The world is changing fast and to keep up you need local knowledge with global context.
The best bloggers are those who write from personal experience. A doctor, Martin Young served in the frontline during the early years of South Africa’s AIDS epidemic of 350 000 preventable deaths. As you might imagine, he has some rather strong opinions on the way that was mismanaged. And likens those blunders to a governance crisis he believes currently infects the country. A brilliantly argued, forceful attack on the Zuma Administration, Young reaches a surprisingly positive conclusion. This too shall pass. – AH
By Martin Young*
The Zuma era of South African politics has been frustrating to watch, to say the least, culminating in the spectacle of Zuma laughing at Parliament during his SONA as South African democracy faced its biggest shame. The range of emotions generated over the years felt familiar, and I realise now that I have been a frustrated and aghast witness to social upheaval once before, tearing my hair out just as much then as I do at present. And that there is a potentially useful analogy to be drawn between that era and the current turmoil within the SA political environment.
In the early 1990s I had a front row seat to the arrival of AIDS in southern Africa. As one of several doctors in a rural mining town I looked after a mixed population of locals and expatriates, wealthy and poor, educated and not, of all colours, shapes and sizes.
We began to see young adults with severe unusual illnesses and infections, at first one or two, then a trickle, and then a deluge. I remember well the day our local laboratory used the HIV blood test for the first time, and the excitement and foreboding when more and more blood tests came back positive for AIDS, at that time a new and dread disease. Very soon people began to become very ill, and then to die, and we were powerless to stop their deaths.
We soon knew that the only way to stop the spread of HIV was to speak openly about the dangers of unprotected sex with new partners, and that use of condoms was essential where urges overcame responsible behaviour. We had no other weapon at our disposal – people had to change both their beliefs and their habits, or face slow death at the hands of a terrible illness.
A small number of people understood the threat and responded positively to our message, but the general reaction to this program was completely unexpected:
“You are trying to spoil our sex lives.”
“This is an imaginary disease created by whites and the West.”
“Why should I take action now when I don’t feel sick.”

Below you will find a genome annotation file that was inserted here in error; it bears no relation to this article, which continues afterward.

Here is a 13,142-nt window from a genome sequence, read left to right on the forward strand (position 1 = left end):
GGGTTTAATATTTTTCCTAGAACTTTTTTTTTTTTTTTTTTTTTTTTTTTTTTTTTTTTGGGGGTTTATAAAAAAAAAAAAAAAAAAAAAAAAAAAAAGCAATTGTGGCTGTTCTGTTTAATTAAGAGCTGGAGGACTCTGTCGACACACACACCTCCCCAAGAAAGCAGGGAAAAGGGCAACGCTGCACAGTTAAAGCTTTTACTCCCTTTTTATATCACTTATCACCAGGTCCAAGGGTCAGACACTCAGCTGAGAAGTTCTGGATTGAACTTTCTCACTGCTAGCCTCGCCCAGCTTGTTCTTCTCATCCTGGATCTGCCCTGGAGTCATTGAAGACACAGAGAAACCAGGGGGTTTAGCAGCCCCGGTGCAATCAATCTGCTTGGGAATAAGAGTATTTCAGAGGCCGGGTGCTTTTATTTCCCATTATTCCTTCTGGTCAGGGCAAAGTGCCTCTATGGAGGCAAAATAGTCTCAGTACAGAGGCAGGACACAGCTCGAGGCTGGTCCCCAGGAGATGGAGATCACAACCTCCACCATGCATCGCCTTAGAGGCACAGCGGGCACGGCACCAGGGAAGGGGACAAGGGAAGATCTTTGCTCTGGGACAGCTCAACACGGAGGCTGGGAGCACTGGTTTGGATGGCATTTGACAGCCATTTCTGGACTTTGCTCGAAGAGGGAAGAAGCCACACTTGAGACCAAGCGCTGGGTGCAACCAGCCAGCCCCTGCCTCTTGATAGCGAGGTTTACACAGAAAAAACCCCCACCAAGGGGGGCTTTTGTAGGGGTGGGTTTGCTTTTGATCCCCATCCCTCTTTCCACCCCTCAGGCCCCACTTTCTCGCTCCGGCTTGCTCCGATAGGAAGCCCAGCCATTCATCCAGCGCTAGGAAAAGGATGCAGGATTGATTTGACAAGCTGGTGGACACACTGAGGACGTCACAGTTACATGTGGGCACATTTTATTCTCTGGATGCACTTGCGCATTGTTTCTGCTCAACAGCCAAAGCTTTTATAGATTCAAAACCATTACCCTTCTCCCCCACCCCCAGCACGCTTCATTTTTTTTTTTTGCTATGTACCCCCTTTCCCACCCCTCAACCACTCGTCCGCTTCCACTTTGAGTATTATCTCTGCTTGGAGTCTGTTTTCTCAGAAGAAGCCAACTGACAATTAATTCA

“This is not our culture. Why should we change?”
This response came back at us from all sectors of the community we treated, even some of the well educated, senior management level executives in the company.
And so we doctors watched as AIDS numbers grew and spread right under our noses, destroying the immune systems of our population, destroying health and society simply because of a refusal to listen to expert advice. Antiretrovirals (ARVs) had not yet been developed. There was no treatment.
It was one of the most frustrating times in my career as a doctor, where ignorance and stubbornness threatened a society at great cost. And Zuma, at the time head of the National AIDS Council, typified this response by saying he took a shower to protect himself from unprotected sex with a partner he knew to be HIV positive, earning himself a permanent showerhead in the process.
There are ideas, or memes, that can be just as deadly as viruses, and that spread from person to person until a whole organisation, or society, or country is infected. There is an idea rampant in ANC politics that the politically empowered have the right to enrich themselves via a system of corruption, allegiance and patronage. The rewards, analogous to that of a promiscuous sex life, are more wealth and power for a few individuals obtained by corrupt means. The spread of this ‘virus’ runs from the top downwards disturbing the very culture of organisations that are meant to protect us: “If the President is doing it, why shouldn’t I?”
South Africa has its own ‘immune system’, as does any functional nation. This immune system protects citizens and residents from influences that could ultimately destroy it. It resides in the courts, the independence of the judiciary, a non-biased and effective police force, a functional and unhampered opposition in a democratic Parliament, a free and open press, unlimited by political alliances and ownership.